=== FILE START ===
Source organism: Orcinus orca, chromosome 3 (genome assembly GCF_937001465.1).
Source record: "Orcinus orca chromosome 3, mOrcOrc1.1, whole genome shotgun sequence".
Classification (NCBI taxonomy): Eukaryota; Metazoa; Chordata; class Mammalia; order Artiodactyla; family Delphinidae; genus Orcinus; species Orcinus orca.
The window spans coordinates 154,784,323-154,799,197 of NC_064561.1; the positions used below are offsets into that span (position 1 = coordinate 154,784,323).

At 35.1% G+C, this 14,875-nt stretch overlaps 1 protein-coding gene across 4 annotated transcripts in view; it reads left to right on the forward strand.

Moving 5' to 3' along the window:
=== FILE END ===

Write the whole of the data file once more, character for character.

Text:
Source organism: Orcinus orca, chromosome 3 (genome assembly GCF_937001465.1).
Source record: "Orcinus orca chromosome 3, mOrcOrc1.1, whole genome shotgun sequence".
Classification (NCBI taxonomy): Eukaryota; Metazoa; Chordata; class Mammalia; order Artiodactyla; family Delphinidae; genus Orcinus; species Orcinus orca.
The window spans coordinates 154,784,323-154,799,197 of NC_064561.1; the positions used below are offsets into that span (position 1 = coordinate 154,784,323).

At 35.1% G+C, this 14,875-nt stretch overlaps 1 protein-coding gene across 4 annotated transcripts in view; it reads left to right on the forward strand.

Moving 5' to 3' along the window: